I don’t watch The O'Reilly Factor very much anymore. Like many ego-driven personalities, bloviating Bill has become a caricature of himself. But I had it on last night and happened to catch a story about the Pope's alleged intention to dispatch more exorcists to the field. This story was reported last month and I thought it had been knocked down, but O'Reilly was still reporting on it as if it is true, so maybe it is. Or maybe not. I don’t know and don’t really care.
What did interest me was one particular part of the story, in which O'Reilly interviewed an "expert in demonology and mysticism" who believes that spirit possession is real. The fellow went on briefly about the theology behind spirit possession – fallen angels, a.k.a. demons, who displace the body's rightful soul. O'Reilly, though a Catholic himself, seemed doubtful, and finally challenged the expert to provide some proof of all this. In his inimitable style, Bill said (I quote from memory), "You've got two minutes to convince people you're not a nut."
This gave me pause.
Many of things I believe are roughly as "nutty" as anything stated by the demonologist. In fact, I too think spirit possession can be a real phenomenon, though I would attribute it to earthbound spirits rather than demons.
But if I were given two minutes to "prove," say, that there is an afterlife, what response could I possibly give? None that would be too effective, I'm sure.
One option would be to cite a strongly evidential case, such as the R-101 incident. But any individual case can be dismissed as fraud, exaggeration, mistaken observation, or a fluke. (This, by the way, is the practical defect in the often-cited "white crow" argument – the idea that it takes only one white crow to disprove the contention that all crows are black. Technically this is true, but in practice, scoffers will say that a single, isolated white crow is a freakish mutation or a put-up job, and that it lacks any real significance.)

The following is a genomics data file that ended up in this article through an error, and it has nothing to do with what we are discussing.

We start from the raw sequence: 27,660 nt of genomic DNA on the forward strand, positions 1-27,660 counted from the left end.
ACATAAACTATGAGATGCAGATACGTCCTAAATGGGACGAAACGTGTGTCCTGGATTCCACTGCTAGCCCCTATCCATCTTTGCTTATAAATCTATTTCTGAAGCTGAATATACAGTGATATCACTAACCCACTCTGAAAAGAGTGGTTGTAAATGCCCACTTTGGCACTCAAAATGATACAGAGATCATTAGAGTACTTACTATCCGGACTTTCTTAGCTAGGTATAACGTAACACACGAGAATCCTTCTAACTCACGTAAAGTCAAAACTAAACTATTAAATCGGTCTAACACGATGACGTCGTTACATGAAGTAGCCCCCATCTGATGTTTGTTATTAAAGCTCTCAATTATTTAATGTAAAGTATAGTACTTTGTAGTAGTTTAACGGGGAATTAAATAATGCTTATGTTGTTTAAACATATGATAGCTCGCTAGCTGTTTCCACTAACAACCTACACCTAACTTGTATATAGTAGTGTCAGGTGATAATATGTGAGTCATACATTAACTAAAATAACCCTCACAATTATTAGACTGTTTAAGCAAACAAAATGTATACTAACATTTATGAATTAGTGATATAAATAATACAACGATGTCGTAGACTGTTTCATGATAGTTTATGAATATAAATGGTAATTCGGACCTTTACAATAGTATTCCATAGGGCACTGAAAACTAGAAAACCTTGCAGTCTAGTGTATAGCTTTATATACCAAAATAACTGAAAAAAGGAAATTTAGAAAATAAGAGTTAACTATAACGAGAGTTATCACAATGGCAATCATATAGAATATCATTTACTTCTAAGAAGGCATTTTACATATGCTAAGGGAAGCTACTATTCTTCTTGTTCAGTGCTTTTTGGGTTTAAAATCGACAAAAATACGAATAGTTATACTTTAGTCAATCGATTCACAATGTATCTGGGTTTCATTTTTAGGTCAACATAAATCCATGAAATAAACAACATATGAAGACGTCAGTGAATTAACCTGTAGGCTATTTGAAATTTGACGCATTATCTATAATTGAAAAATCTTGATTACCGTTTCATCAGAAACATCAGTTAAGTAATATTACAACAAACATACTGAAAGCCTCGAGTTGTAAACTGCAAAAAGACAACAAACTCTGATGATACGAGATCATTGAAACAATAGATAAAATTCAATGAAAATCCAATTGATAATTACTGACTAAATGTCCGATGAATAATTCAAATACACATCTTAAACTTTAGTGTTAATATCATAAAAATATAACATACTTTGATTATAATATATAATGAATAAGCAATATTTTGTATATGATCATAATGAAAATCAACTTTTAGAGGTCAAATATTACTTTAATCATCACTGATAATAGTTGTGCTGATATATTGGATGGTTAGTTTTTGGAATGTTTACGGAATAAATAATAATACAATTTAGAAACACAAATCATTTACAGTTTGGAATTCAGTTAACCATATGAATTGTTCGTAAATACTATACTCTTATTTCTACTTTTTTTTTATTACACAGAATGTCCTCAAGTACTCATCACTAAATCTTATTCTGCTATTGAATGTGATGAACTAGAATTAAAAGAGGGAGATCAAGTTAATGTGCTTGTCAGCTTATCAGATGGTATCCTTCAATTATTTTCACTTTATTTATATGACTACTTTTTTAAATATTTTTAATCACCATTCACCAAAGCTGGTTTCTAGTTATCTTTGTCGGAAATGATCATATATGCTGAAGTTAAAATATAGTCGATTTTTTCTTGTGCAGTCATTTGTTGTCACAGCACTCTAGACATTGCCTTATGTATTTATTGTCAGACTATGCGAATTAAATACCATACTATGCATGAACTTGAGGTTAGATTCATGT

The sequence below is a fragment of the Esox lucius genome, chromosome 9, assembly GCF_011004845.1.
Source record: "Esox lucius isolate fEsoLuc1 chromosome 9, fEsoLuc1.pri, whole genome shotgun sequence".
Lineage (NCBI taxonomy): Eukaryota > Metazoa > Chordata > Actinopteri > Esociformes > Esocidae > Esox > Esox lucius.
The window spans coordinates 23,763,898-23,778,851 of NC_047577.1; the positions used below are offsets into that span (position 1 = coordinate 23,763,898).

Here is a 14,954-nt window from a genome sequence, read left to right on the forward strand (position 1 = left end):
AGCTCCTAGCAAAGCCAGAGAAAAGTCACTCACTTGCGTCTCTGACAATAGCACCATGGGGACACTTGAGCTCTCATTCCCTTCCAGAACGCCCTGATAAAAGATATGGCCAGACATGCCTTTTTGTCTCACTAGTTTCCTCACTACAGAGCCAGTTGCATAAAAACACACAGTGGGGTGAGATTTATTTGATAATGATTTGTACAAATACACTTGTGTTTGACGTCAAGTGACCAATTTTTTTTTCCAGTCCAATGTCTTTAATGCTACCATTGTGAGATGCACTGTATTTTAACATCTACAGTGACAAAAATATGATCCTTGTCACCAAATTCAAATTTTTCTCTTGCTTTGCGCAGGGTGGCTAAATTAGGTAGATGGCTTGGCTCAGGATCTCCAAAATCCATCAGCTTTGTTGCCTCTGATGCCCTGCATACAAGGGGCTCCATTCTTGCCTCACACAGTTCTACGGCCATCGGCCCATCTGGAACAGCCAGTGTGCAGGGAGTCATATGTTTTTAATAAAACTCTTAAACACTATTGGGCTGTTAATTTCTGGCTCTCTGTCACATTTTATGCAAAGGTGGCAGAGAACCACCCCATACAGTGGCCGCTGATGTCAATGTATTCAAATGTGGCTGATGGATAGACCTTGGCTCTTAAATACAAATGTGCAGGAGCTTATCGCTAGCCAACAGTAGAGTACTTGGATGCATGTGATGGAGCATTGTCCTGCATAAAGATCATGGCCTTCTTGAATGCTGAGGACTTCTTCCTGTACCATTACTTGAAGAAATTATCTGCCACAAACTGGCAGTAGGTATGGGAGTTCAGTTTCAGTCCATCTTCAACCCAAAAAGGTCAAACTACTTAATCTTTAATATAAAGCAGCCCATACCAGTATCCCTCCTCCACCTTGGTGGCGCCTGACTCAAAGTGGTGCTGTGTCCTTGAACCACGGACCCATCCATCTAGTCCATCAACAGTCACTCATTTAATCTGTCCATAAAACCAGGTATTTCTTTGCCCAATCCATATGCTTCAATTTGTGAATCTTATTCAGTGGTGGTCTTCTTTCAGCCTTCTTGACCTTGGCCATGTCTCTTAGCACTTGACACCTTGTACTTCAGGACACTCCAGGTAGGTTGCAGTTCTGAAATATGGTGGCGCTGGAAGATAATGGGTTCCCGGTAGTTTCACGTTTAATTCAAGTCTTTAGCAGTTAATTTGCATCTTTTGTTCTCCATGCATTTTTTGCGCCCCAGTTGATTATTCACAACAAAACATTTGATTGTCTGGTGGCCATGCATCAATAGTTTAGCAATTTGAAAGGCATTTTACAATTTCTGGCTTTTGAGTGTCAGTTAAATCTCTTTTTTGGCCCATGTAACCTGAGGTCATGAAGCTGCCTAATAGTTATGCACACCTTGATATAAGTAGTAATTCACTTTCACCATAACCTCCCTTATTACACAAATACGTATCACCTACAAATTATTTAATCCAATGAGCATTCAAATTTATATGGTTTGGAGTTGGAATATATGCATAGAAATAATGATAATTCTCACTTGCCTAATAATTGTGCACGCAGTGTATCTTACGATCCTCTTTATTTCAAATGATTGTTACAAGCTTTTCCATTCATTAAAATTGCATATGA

Another option would be to refer the viewers to an introductory book on the subject – say, Ghost Hunters by Deborah Blum. By mentioning Blum's credentials as a Pulitzer Prize-winning science reporter who was skeptical of afterlife studies but ended up being at least somewhat convinced, I might persuade a few people to take the subject more seriously, even if they didn’t track down the book.
A third option would be to say that if proof could be presented in two minutes, the issue wouldn't be controversial; it is controversial precisely because accumulating and evaluating the relevant evidence requires years of study, an effort which most doubters are unwilling to make.
As a last possible tactic, I could try the Robert Crookall approach, observing that information derived from a variety of sources neatly together, like the pieces of a puzzle. Tribal lore, the Tibetan Book of the Dead, the writings of Emmanuel Swedenborg, the communications of modern mediums, reports of people who've have OBEs and NDEs, accounts of deathbed visions, and even statements by subjects under hypnosis when asked to recall a state between their earthly lives or their manner of death in an earlier incarnation – all these and more are in surprising agreement on many (though not all) details of life after death. Since collusion around the world and across the centuries seems impossible, the general similarities of these reports give us good grounds for thinking they may be true.
The fourth one is probably the approach I would use. It might not convince anyone, and it certainly wouldn't convince Bill O'Reilly, but it would be the best reply I could shoehorn into a two-minute window.
As for the demonologist, he chose the first option – a strong case with which he was acquainted. But I don’t think Bill gave him the promised two minutes; it seemed more like forty seconds.
I doubt any minds were changed.